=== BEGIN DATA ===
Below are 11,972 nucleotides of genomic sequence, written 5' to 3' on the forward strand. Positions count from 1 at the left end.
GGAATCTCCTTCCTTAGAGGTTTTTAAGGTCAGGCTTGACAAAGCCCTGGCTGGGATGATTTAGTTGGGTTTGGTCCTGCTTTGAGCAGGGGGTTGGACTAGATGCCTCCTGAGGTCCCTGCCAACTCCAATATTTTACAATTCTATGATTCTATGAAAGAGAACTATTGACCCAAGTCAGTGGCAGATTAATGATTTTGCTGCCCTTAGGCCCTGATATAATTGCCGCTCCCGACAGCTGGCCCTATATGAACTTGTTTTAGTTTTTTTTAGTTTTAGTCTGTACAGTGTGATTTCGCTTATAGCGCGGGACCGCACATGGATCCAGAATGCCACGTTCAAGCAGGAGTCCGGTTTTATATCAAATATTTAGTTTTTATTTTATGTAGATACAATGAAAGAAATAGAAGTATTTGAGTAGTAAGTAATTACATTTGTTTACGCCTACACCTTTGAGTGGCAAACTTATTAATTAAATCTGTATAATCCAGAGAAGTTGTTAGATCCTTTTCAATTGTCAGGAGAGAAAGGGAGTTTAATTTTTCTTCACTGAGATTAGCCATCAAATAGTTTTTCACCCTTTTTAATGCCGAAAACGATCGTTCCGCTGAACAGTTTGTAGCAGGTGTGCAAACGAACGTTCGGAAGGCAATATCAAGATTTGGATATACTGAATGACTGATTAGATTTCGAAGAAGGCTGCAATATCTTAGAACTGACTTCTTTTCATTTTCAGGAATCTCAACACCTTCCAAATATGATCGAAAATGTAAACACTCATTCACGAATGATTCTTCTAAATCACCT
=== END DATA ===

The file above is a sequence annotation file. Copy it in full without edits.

Below are 11,972 nucleotides of genomic sequence, written 5' to 3' on the forward strand. Positions count from 1 at the left end.
GGAATCTCCTTCCTTAGAGGTTTTTAAGGTCAGGCTTGACAAAGCCCTGGCTGGGATGATTTAGTTGGGTTTGGTCCTGCTTTGAGCAGGGGGTTGGACTAGATGCCTCCTGAGGTCCCTGCCAACTCCAATATTTTACAATTCTATGATTCTATGAAAGAGAACTATTGACCCAAGTCAGTGGCAGATTAATGATTTTGCTGCCCTTAGGCCCTGATATAATTGCCGCTCCCGACAGCTGGCCCTATATGAACTTGTTTTAGTTTTTTTTAGTTTTAGTCTGTACAGTGTGATTTCGCTTATAGCGCGGGACCGCACATGGATCCAGAATGCCACGTTCAAGCAGGAGTCCGGTTTTATATCAAATATTTAGTTTTTATTTTATGTAGATACAATGAAAGAAATAGAAGTATTTGAGTAGTAAGTAATTACATTTGTTTACGCCTACACCTTTGAGTGGCAAACTTATTAATTAAATCTGTATAATCCAGAGAAGTTGTTAGATCCTTTTCAATTGTCAGGAGAGAAAGGGAGTTTAATTTTTCTTCACTGAGATTAGCCATCAAATAGTTTTTCACCCTTTTTAATGCCGAAAACGATCGTTCCGCTGAACAGTTTGTAGCAGGTGTGCAAACGAACGTTCGGAAGGCAATATCAAGATTTGGATATACTGAATGACTGATTAGATTTCGAAGAAGGCTGCAATATCTTAGAACTGACTTCTTTTCATTTTCAGGAATCTCAACACCTTCCAAATATGATCGAAAATGTAAACACTCATTCACGAATGATTCTTCTAAATCACCT